While Australia’s active COVID cases in aged care have dropped to just three, UK operators are warning against blanket bans on visits as the country faces a second national lockdown.
A group of over 60 organisations led by the National Care Forum (NCF) has penned an open letter to Matt Hancock, the Health and Social Care secretary, and Helen Whately, the Care Minister, calling for visits to aged care homes to be the “default” position as a new month-long lockdown starts tomorrow.
During the first wave of COVID cases, visitors were restricted in most homes – currently around 50% of facilities have visitor restrictions under the tiered alert system in England.
The group wants the decision making to be left in the hands of individual homes working in collaboration with their residents, relatives and staff.
They also want the Government to “fully support” testing of visitors and urgently push through plans – currently at pilot stage – to treat designated visitors as key workers.
Under their plan, every resident should be allocated at least one “key visitor” who would be able to access regular testing, PPE and training alongside the home’s staff.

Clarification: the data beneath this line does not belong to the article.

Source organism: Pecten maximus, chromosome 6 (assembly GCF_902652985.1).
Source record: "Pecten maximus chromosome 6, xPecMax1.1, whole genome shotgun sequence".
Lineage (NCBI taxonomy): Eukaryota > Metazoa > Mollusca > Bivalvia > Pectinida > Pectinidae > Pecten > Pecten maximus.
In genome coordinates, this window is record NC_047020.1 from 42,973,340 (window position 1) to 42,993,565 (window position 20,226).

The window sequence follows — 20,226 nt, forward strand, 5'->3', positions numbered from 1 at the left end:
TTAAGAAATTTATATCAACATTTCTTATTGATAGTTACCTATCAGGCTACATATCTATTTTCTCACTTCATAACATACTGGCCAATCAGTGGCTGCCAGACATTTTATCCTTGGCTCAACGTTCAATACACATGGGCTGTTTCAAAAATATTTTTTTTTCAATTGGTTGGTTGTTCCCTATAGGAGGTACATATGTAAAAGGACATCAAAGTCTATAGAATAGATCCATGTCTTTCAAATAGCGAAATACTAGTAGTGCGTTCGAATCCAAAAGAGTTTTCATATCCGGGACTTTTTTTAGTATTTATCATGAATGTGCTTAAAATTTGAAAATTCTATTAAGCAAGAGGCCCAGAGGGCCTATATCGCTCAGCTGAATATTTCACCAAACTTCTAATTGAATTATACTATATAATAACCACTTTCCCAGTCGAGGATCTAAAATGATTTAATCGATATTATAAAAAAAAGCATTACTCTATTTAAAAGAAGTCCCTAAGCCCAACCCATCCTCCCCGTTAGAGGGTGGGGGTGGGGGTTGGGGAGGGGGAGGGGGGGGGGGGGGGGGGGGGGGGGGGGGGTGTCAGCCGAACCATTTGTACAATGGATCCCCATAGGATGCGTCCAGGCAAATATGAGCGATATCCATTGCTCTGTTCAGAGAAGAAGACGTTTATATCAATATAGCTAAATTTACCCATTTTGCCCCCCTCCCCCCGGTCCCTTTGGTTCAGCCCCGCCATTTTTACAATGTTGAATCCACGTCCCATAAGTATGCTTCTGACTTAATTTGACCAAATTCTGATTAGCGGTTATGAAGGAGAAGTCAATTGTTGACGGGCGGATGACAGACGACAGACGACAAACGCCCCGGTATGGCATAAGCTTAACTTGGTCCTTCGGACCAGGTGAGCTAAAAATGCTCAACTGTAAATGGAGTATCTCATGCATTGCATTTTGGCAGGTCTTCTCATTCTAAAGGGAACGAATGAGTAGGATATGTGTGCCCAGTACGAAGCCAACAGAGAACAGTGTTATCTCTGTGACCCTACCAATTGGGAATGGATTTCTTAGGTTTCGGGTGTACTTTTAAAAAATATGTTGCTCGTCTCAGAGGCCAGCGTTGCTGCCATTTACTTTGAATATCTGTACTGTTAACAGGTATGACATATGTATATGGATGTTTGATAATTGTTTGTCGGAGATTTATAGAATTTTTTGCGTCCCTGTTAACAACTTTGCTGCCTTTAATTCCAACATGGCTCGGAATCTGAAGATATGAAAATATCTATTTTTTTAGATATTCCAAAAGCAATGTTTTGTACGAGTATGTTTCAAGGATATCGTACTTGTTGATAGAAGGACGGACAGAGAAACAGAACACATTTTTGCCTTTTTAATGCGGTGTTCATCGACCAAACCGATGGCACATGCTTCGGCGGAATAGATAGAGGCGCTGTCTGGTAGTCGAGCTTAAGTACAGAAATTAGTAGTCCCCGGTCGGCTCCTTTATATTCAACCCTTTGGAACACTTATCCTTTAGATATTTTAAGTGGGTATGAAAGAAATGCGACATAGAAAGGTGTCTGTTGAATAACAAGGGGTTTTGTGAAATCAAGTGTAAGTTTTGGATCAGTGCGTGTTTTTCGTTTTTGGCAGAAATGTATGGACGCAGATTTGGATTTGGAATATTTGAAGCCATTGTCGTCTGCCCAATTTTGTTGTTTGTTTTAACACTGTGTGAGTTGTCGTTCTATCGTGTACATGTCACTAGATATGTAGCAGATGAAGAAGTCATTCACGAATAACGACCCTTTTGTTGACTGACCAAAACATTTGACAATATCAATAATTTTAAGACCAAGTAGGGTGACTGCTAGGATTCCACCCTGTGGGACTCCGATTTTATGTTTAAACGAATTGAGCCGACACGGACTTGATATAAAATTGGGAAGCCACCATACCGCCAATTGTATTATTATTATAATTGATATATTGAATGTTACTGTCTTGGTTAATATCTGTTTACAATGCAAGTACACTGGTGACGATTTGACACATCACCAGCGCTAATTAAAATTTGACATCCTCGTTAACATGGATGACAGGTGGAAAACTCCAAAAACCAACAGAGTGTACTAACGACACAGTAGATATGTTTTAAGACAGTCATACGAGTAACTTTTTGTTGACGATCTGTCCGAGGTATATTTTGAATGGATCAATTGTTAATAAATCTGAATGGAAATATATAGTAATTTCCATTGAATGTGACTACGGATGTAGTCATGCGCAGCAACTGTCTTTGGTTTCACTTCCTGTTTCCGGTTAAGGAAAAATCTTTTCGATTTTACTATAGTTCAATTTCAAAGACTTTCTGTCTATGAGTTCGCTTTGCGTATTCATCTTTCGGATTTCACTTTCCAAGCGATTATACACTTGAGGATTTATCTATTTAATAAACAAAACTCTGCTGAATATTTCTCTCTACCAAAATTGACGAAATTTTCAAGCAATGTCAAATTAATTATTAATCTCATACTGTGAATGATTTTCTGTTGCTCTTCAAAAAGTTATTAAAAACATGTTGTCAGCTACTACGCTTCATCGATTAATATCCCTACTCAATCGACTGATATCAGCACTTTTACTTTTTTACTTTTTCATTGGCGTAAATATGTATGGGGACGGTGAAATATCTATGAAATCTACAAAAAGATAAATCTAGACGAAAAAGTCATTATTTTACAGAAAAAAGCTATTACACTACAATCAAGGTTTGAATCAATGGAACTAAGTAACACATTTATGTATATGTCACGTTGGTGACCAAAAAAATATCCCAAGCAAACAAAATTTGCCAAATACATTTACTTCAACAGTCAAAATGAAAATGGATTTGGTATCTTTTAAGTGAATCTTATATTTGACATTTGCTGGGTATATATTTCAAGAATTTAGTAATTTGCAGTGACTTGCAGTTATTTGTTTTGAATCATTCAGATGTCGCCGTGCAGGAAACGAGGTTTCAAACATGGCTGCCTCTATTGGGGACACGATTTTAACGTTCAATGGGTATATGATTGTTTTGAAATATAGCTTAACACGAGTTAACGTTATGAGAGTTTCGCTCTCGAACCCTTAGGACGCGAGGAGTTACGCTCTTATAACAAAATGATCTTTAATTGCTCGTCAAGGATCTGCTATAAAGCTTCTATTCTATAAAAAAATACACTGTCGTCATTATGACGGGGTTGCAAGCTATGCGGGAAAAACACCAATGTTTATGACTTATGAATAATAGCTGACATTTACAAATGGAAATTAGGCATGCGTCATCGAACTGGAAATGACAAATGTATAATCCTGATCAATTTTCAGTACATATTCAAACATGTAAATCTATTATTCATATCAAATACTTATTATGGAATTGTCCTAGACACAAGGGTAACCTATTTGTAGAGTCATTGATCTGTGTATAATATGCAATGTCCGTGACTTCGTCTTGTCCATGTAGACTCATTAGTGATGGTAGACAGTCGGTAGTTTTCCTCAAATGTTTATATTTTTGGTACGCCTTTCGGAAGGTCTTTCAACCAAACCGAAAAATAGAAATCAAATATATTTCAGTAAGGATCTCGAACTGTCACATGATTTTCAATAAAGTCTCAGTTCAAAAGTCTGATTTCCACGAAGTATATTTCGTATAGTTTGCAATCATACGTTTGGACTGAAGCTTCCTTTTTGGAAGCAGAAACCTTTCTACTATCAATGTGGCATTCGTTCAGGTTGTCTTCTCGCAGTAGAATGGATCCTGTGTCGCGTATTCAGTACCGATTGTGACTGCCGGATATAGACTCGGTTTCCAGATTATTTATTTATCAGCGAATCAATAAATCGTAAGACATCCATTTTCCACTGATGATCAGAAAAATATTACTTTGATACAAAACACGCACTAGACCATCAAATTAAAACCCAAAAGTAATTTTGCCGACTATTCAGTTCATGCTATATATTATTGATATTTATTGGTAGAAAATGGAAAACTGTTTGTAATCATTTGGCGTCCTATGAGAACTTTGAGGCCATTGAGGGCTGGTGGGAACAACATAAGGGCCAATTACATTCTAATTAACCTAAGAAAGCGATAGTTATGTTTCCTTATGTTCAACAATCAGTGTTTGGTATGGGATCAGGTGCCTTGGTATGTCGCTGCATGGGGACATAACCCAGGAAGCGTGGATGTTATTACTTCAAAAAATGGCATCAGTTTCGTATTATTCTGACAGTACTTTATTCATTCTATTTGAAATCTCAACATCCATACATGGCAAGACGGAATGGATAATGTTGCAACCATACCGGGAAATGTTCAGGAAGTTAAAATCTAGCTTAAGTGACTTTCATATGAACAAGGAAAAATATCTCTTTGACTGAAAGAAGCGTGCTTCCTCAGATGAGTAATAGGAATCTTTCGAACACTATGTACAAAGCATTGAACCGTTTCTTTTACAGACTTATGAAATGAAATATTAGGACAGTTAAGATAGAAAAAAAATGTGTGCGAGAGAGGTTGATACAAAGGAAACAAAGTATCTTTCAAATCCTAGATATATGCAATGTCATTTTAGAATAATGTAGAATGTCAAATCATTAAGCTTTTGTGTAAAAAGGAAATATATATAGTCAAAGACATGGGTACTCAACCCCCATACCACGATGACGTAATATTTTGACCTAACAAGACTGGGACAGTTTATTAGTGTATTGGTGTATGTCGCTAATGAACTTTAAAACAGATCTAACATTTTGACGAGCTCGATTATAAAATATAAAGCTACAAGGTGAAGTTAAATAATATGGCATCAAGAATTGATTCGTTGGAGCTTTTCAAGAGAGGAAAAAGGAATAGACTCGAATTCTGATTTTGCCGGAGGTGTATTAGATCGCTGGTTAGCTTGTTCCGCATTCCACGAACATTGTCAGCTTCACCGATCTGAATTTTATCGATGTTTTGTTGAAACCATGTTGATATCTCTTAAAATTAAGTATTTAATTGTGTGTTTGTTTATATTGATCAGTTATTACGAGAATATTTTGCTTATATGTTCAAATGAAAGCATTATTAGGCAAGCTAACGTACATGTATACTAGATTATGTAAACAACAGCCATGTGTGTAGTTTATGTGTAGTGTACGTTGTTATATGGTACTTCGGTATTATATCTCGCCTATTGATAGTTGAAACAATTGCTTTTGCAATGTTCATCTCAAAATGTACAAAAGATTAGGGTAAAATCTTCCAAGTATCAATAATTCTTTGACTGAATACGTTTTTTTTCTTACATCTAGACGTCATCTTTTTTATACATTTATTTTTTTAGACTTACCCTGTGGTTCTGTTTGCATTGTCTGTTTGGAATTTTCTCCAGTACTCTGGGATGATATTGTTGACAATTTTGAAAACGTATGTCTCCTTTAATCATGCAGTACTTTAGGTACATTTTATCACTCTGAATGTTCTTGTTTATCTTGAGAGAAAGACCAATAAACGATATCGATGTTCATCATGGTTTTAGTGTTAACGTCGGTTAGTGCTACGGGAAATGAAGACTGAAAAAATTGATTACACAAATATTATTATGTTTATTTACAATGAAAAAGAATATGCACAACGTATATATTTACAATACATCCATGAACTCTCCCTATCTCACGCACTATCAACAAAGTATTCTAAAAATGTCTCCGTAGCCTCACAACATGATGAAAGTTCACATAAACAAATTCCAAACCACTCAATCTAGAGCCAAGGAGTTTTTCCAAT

“We all understand that visiting in care homes is a very human balancing act that centers around people and their needs, and the risks for those living and working within a care home and relatives and friends too,” Vic Rayner (pictured above), executive director of the National Care Forum, said.
“However, we must balance the risk of harm from COVID-19 with the risk of harm from isolation and physical, mental, emotional deterioration.”
The group has given the Government a deadline of the end of November 2020 to implement its recommendations – but with the lockdown currently only set to last until 2 December, will any commitment come too late?